Ebola Virus: When A Friend Handshake Grinds Your Life To A Halt

Handshake is one of world’s popular ways of exchanging pleasantries. It is acceptable in timid communities as well as comp temporary societies. There are however several other forms of welcoming relatives, friends and even business associates. 

African traditional societies are rich with such numerous methods of expressing deep sense of gratitude during meetings of all kinds.

In all, handshake appears to be the most acceptable, easy to adopt and transcending several modifications in our society. To say the least, a serving president in Nigeria at one time proposed handshake as his gift to a national football team for doing the nation proud.

The very first time handshake became dangerous in Nigeria was some twelve years ago when male citizens were reported to have lost their private parts through a simple handshake.

Major cities in Nigeria like Lagos, kano, Onitsha, and Port Harcourt went agog with such news that lacked every scientific proof. Investigations however proved that no such thing ever happened and people were free again to shake hands.

The episode of last July 2014 that orchestrated the birth and annunciation of Ebola virus disease in Nigeria again placed another restriction on handshake as it were. What came like a romour requiring just a bath with cooked salt for a permanent cure have suddenly turned real.

Handshake has become dangerous again. Ebola virus disease (EVD) was first recorded in 1976 in Nzara and Yambuku remote areas of Sudan and Democratic Republic of Congo respectively.

Though the incident occurred simultaneously, that of Yambuku took place in a village near a river called Ebola, so the disease was so named. It killed 150 people in Sudan and 279 people in Democratic Republic of Congo in a very short space of time before it was brought under control.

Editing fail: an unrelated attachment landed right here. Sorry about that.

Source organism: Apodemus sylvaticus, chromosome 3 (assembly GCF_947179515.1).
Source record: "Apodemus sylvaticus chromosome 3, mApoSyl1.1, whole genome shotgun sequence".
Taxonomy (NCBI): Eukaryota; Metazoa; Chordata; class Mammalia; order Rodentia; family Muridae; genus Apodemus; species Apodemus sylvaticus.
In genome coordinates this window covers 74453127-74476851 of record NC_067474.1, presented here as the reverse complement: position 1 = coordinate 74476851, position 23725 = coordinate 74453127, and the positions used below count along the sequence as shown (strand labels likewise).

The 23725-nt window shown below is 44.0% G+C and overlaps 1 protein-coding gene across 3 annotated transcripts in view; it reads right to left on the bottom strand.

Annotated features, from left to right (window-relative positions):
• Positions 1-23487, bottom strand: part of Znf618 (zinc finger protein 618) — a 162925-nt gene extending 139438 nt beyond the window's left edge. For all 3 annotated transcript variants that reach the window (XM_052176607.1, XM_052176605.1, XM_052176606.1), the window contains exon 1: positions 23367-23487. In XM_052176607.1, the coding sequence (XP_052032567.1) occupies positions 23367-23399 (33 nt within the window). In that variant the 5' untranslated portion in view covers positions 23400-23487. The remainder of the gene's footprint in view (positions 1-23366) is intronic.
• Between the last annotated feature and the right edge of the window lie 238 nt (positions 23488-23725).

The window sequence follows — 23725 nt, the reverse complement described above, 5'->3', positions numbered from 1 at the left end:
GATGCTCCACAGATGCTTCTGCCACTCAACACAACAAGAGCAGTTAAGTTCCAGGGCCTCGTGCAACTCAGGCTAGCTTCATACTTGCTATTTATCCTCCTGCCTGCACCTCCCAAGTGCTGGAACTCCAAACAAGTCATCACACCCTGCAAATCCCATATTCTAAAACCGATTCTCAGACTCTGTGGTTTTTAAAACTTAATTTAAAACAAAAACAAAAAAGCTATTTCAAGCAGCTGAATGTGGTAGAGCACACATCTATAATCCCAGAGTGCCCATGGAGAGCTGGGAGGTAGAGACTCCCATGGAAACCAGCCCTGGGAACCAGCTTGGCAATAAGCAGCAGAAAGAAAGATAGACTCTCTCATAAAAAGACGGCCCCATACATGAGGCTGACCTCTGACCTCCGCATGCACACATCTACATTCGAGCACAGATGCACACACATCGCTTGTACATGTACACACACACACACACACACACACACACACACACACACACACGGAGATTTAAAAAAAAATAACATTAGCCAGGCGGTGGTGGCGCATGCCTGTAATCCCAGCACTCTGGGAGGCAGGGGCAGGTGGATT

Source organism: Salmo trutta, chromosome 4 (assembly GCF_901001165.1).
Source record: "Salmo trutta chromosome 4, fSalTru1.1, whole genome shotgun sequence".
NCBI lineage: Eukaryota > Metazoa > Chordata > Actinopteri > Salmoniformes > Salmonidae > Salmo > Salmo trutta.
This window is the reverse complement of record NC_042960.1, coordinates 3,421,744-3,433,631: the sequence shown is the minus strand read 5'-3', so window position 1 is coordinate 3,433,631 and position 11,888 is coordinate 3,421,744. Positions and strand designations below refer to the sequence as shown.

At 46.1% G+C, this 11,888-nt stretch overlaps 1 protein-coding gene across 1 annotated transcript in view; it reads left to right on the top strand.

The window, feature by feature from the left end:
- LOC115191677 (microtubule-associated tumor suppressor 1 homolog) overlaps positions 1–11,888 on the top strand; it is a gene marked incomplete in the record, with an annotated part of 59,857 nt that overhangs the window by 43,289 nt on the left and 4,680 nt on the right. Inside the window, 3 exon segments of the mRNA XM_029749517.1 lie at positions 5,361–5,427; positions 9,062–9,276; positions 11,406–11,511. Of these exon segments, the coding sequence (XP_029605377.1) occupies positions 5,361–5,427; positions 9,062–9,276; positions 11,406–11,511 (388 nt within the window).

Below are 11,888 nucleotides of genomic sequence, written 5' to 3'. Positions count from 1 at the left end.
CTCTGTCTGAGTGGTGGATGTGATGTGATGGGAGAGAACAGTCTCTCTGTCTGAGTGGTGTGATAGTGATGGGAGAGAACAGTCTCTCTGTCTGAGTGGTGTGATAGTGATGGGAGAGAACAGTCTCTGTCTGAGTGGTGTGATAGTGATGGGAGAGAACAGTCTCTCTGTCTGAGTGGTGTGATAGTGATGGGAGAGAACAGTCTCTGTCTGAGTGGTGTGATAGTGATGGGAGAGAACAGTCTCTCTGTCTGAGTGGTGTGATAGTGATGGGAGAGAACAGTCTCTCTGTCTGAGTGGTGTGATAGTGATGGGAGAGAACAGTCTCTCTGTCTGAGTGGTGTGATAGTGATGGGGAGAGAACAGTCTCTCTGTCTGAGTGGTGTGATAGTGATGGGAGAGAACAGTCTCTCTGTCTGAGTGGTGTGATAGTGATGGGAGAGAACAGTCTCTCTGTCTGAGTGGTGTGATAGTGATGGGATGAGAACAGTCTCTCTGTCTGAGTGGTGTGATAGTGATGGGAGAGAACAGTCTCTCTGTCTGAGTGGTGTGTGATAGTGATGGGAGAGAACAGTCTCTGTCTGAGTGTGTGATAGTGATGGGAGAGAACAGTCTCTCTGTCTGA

In 1989, another incident was identified when infected monkeys were imported into Reston Virginia from Mindanao, a town in the Philippines. No one died of this particular infection.

Experts say that fruit bats are the original carriers of Ebola virus. Other animals such as Monkeys, Chimpanzees, Gorillas, Porcupines and forest Antelopes are also carriers and can transmit it to humans who come in close contact with their blood or bodily fluids.

It can also be transmitted to persons who come into close contact with the corpse of an Ebola victim. Medical personnel can be infected and are being infected while treating Ebola patients without adhering to infection control precautions.

Ebola virus disease is not airborne. It can only be spread through direct contact with an infected person. At present it has no cure, but only a trial vaccine and drugs made by US and Canadian companies which was used for the two infectedAmericans and the Spanish priest. The Americans survived, while the Spanish priest died.

It has not been usedfor the large population of Ebola victims in the whole of Africa either because it has not been approved or it has gone out of stock. The hope for Africans according to experts is to take precautionary measures and employ the trick of prevention as observed by Anne Wojcicki,

“One of the best aspects of health care reform

is it starts to emphasize prevention.”

The few cases in Nigeria which took everybody by surprise are being curtailed. The Nigerian government lunched the offensive, sensitized the public and provided with speed the screening/ treatment centers in both Lagos and Rivers states.

The health practitioners were on hand, some of them risked their life in the fight with others having to pay the ultimate price in an attempt to stop Ebola virus from spreading across the length and breadth of Nigeria.

The public, the amazing Nigerian public engaged in the fight early striping all markets of hand sanitizers, inventing the new Ebola handshake and adhering to constant hand washing instruction.

Though the war against Ebola in Nigeria seems to be in our favour, it is good to point out that we almost lost the battle. The fact that resident doctors all over the country were on strike when Ebola struck is the indicator that revealed our unpreparedness to face the world most deadly disease.

Once Ebola was identified government sacked the over 36,000 doctors rather than unite to fight the common enemy. This stalemate lasted for weeks before the doctors had a rethink, compromised their position to salvage the country.

We are proud that Nigeria has proved to the world that she is worth her salt, that she is indeed the true giant of Africa. We can do more, the Nigerian government can do more, and African leaders can do more, because if we stopped Ebola we can also stop malaria using the same principle.

( Udeh Richard writes from Port Harcourt, Rivers State Nigeria )

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